Anybody insured within the social security system has a right to the required measures to protect, maintain, improve and restore their health and capabilities as part of the statutory health insurance scheme, accident insurance scheme and pension insurance scheme, including the agricultural pension scheme.

Those people insured under the statutory health insurance scheme have a right to unlimited medical treatment, if required, in order to identify and heal an illness or to prevent any deterioration and alleviate any symptoms.

This medical treatment includes, amongst other things, treatment from a doctor or dentist including the provision of dental prostheses, medicines and dressings, remedies and medical aids.

In principle, asylum seekers can utilise the general medical care services offered, but are subject to the limitations stipulated in the Asylum-Seekers’ Benefits Act.

Further information on Bayernportal


The terms “migration” and “migrant” apply to all forms of (long- and short-term) cross-border migration.

The word “immigration” is used to describe residency that was planned and approved as permanent right from the beginning.


People entitled to asylum

People entitled to asylum are foreign nationals who have had their asylum application in accordance with Article 16a of the German Basic Law approved by the BAMF.



Only those people persecuted on political grounds by a body of the state have the right of asylum. People who, although not persecuted by the state, are still in danger in their homeland because of their race, religion or membership of a certain social group can be recognised as refugees.

Residence Act (AufenthG)

The Residence Act regulates the following important points: the arrival, residence, settlement, gainful employment and termination of residence for foreign nationals. In addition, the Residence Act regulates the overarching policy goal of promoting the integration of foreign nationals. The principles behind the government’s integration measures are defined in Articles 43–45a of the AufenthG and are supplemented by the “Ordinance concerning the implementation of integration courses for foreigners and ethnic German resettlers”. The Residence Act does not apply to citizens of the European Union and their family members who are entitled to freedom of movement, nor does it apply to diplomats.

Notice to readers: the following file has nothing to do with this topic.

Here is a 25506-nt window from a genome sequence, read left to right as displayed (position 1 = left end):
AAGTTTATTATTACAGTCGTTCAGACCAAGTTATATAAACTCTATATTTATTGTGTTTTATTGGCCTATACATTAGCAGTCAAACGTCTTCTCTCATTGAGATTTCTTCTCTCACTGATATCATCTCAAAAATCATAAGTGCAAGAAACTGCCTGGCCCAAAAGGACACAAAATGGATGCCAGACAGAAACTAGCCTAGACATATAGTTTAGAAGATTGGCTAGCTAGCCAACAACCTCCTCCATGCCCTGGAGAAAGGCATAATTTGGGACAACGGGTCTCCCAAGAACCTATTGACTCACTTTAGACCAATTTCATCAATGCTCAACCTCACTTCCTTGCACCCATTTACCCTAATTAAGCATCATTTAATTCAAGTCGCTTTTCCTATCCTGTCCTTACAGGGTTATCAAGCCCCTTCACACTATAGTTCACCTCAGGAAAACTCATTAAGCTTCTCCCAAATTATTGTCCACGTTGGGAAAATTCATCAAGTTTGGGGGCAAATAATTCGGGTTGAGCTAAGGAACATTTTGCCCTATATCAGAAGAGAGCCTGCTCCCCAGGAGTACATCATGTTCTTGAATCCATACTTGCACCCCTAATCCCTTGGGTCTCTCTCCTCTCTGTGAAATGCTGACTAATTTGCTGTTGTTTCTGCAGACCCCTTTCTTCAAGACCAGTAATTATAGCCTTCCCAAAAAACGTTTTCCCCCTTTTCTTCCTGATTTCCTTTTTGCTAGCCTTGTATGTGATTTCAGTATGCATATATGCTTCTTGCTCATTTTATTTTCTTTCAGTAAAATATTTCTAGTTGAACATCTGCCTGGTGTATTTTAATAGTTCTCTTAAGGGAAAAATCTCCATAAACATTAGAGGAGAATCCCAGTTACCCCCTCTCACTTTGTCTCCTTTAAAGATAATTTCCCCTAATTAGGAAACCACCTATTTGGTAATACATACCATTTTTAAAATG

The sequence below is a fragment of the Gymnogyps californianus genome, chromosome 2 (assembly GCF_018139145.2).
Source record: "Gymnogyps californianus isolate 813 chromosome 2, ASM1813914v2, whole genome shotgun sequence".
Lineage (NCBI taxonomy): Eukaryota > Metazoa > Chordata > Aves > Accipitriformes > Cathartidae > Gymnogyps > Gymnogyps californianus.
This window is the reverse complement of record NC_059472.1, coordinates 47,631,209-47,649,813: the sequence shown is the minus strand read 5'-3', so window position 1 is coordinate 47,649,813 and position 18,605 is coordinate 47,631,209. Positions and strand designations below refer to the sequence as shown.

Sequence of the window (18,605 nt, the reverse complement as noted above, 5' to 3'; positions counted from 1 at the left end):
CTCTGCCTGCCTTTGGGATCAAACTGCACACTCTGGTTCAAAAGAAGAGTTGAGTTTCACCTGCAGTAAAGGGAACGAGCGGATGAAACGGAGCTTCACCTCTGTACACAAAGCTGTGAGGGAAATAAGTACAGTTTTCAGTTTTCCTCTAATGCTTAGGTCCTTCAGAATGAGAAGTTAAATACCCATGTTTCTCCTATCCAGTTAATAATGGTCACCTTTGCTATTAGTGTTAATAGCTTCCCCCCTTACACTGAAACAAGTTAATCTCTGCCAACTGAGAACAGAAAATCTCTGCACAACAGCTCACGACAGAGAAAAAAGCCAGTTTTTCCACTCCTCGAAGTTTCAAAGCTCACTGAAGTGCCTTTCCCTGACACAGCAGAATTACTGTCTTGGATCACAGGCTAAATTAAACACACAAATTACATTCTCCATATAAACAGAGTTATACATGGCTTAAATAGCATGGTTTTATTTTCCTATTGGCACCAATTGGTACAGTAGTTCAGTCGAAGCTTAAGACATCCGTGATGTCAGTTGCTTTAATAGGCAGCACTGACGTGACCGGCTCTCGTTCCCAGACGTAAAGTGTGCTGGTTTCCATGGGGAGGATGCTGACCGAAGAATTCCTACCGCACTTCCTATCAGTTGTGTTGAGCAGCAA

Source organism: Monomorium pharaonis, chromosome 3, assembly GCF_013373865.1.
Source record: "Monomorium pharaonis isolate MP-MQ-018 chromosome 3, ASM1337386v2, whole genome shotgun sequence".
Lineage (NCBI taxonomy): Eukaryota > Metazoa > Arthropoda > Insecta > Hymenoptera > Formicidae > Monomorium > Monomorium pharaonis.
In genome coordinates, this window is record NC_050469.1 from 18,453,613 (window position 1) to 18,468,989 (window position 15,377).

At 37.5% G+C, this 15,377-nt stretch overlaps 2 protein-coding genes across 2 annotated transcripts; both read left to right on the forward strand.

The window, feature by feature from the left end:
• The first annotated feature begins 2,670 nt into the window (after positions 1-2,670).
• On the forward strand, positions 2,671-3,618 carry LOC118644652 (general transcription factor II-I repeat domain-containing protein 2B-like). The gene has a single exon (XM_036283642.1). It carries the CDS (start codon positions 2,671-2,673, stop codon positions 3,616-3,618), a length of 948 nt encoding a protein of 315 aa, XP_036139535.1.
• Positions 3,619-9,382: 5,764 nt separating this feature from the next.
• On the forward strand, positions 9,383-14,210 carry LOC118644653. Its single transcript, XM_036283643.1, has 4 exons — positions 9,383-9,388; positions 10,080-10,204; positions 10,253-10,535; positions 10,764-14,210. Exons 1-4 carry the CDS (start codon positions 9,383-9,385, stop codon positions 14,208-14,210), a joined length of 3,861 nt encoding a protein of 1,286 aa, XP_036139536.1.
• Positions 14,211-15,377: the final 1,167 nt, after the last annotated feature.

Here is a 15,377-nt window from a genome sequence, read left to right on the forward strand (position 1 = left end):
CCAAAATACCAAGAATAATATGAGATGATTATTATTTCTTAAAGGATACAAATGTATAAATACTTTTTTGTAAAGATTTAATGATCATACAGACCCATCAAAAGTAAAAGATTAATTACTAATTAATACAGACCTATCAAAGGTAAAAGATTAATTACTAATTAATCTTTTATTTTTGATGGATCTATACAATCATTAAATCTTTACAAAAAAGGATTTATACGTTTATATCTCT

Residence obligation

As a rule, holders of a temporary suspension of deportation may initially only reside in their federal state (§ 61 Residence Act). However, this spatial restriction ("residence obligation") does not apply by law if the foreigner has been allowed, tolerated or permitted to reside in Germany for three months. However, it can be ordered again in the case of offenders, suspects of a narcotics offence and tolerated persons for whom concrete measures to terminate their stay are imminent.